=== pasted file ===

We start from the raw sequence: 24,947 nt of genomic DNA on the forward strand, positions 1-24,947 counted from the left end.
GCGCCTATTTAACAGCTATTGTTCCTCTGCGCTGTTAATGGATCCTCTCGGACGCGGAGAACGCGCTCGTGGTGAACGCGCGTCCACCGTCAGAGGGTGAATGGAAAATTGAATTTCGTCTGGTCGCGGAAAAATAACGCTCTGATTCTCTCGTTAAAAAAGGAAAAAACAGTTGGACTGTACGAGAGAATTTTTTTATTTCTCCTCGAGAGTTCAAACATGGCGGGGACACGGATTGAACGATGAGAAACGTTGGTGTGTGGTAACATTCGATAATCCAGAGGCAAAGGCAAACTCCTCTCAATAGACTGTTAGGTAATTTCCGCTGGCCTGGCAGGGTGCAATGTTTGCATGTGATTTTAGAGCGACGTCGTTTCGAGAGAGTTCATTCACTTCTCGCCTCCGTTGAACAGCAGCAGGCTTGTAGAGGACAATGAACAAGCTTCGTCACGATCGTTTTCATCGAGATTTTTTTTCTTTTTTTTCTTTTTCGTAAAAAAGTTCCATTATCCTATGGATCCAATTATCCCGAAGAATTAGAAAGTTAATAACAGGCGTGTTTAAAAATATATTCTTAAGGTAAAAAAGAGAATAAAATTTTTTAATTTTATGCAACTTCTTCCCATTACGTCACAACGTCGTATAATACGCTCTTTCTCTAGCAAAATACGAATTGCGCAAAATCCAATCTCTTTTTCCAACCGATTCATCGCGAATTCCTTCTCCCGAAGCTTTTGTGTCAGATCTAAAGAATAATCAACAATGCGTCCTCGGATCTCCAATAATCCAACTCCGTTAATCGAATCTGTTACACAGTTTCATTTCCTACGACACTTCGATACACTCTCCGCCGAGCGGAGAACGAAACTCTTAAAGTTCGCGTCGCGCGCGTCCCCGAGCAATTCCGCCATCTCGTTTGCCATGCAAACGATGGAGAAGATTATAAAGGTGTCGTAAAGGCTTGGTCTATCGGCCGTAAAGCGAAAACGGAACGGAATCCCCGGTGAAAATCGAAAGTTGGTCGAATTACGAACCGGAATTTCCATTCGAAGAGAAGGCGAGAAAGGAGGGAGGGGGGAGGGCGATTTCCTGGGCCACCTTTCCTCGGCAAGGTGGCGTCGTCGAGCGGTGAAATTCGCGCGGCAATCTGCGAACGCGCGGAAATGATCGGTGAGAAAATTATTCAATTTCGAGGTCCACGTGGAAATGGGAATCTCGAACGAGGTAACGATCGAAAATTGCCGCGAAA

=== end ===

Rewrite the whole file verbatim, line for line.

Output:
We start from the raw sequence: 24,947 nt of genomic DNA on the forward strand, positions 1-24,947 counted from the left end.
GCGCCTATTTAACAGCTATTGTTCCTCTGCGCTGTTAATGGATCCTCTCGGACGCGGAGAACGCGCTCGTGGTGAACGCGCGTCCACCGTCAGAGGGTGAATGGAAAATTGAATTTCGTCTGGTCGCGGAAAAATAACGCTCTGATTCTCTCGTTAAAAAAGGAAAAAACAGTTGGACTGTACGAGAGAATTTTTTTATTTCTCCTCGAGAGTTCAAACATGGCGGGGACACGGATTGAACGATGAGAAACGTTGGTGTGTGGTAACATTCGATAATCCAGAGGCAAAGGCAAACTCCTCTCAATAGACTGTTAGGTAATTTCCGCTGGCCTGGCAGGGTGCAATGTTTGCATGTGATTTTAGAGCGACGTCGTTTCGAGAGAGTTCATTCACTTCTCGCCTCCGTTGAACAGCAGCAGGCTTGTAGAGGACAATGAACAAGCTTCGTCACGATCGTTTTCATCGAGATTTTTTTTCTTTTTTTTCTTTTTCGTAAAAAAGTTCCATTATCCTATGGATCCAATTATCCCGAAGAATTAGAAAGTTAATAACAGGCGTGTTTAAAAATATATTCTTAAGGTAAAAAAGAGAATAAAATTTTTTAATTTTATGCAACTTCTTCCCATTACGTCACAACGTCGTATAATACGCTCTTTCTCTAGCAAAATACGAATTGCGCAAAATCCAATCTCTTTTTCCAACCGATTCATCGCGAATTCCTTCTCCCGAAGCTTTTGTGTCAGATCTAAAGAATAATCAACAATGCGTCCTCGGATCTCCAATAATCCAACTCCGTTAATCGAATCTGTTACACAGTTTCATTTCCTACGACACTTCGATACACTCTCCGCCGAGCGGAGAACGAAACTCTTAAAGTTCGCGTCGCGCGCGTCCCCGAGCAATTCCGCCATCTCGTTTGCCATGCAAACGATGGAGAAGATTATAAAGGTGTCGTAAAGGCTTGGTCTATCGGCCGTAAAGCGAAAACGGAACGGAATCCCCGGTGAAAATCGAAAGTTGGTCGAATTACGAACCGGAATTTCCATTCGAAGAGAAGGCGAGAAAGGAGGGAGGGGGGAGGGCGATTTCCTGGGCCACCTTTCCTCGGCAAGGTGGCGTCGTCGAGCGGTGAAATTCGCGCGGCAATCTGCGAACGCGCGGAAATGATCGGTGAGAAAATTATTCAATTTCGAGGTCCACGTGGAAATGGGAATCTCGAACGAGGTAACGATCGAAAATTGCCGCGAAA